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Today's News

  • CMRR meeting

    Steve Fong of the Los Alamos Site Office takes questions during a semi-annual Chemistry Metallurgy Research Replacement facility update meeting at Fuller Lodge Wednesday night. With the decision to defer the project for five years, there was talk about the future of this meeting, which was set up as part of a 2005 settlement between DOE/LANL and a network of community groups. Details of the meeting will be reported in Friday’s Los Alamos Monitor.

  • State off to yet another dry start

    ALBUQUERQUE (AP) — New Mexico saw little measureable moisture during the first three months of the year, and with less water coursing through the state’s rivers, farmers are beginning to feel the pinch again this year as they scramble to find ways of watering tens of thousands of acres of cropland.

    Forecasters with the National Weather Service and state and federal officials addressed the lack of moisture during a regular drought meeting Wednesday in Albuquerque.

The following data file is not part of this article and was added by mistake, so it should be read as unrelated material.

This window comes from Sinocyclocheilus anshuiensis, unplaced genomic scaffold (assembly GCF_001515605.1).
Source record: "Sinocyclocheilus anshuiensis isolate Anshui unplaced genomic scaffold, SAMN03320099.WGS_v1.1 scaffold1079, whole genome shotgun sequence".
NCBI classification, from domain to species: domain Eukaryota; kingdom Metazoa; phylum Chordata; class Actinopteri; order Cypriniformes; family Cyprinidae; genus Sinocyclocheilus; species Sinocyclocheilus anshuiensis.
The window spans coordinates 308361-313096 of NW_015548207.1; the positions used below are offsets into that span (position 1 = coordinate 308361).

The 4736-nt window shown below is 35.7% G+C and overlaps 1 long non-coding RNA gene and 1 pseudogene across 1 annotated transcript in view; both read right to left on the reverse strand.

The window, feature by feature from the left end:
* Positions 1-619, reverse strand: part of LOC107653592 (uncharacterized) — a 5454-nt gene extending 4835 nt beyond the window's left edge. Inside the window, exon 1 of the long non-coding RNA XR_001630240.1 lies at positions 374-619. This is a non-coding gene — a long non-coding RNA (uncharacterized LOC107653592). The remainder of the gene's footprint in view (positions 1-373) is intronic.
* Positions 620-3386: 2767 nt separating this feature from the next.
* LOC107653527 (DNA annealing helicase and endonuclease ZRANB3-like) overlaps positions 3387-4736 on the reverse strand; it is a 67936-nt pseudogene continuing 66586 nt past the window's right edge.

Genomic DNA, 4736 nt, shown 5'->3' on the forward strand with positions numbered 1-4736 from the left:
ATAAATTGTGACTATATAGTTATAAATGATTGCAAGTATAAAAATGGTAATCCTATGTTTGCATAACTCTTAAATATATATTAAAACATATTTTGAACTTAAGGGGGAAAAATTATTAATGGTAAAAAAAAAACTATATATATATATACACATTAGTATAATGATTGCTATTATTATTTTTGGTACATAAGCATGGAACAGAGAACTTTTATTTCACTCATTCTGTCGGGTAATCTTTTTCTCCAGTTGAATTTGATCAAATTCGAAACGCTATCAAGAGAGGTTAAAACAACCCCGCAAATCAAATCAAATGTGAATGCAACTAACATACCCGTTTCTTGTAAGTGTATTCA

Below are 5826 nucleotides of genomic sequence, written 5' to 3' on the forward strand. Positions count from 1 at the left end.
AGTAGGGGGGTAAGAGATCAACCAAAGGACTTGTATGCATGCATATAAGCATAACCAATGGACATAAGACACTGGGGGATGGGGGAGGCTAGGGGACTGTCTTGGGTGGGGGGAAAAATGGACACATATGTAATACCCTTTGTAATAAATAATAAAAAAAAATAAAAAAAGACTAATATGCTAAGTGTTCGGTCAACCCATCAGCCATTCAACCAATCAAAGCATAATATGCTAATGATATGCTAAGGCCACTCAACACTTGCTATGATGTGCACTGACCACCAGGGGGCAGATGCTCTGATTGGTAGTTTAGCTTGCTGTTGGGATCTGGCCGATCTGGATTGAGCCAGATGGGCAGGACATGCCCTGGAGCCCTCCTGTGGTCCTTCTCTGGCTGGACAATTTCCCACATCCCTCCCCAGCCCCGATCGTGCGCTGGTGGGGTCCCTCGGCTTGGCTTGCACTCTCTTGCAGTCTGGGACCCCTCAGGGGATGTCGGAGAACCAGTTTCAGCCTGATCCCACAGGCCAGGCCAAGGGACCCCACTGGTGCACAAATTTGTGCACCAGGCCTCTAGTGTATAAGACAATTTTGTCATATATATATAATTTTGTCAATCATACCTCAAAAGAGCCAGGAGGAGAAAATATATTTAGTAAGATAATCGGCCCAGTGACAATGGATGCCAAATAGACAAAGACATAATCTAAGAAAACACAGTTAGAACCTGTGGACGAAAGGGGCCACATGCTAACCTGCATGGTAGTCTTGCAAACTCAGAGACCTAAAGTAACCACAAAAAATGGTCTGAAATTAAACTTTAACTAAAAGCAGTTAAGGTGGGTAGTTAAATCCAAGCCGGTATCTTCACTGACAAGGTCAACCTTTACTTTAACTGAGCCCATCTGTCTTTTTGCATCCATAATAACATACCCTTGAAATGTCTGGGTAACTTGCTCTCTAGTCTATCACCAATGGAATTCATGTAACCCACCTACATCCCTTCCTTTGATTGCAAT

This is nothing new for a state that has seen more dry starts than wet ones for the last 12 years. So far this year, forecasters said New Mexico has seen less than half of its normal precipitation. Last year, it was even worse.

  • Army cutworm moths invade NM

    New Mexico is being invaded — by moths.

    And Los Alamos County is no exception.

    “We had such a mild winter that the army cutworms fared well over the winter,” said Carlos Valdez, the program director for the New Mexico State University Los Alamos County Cooperative Extension. “They were out in force earlier this spring and people were bringing in the cutworms.”

    Valdez said the worms are “gregarious feeders who like grasses.”

    The results of the worms are the moths and they “don’t feed on anything,” Valdez said. They are mainly interested in mating and they are basically a nuisance.

  • In Other Business...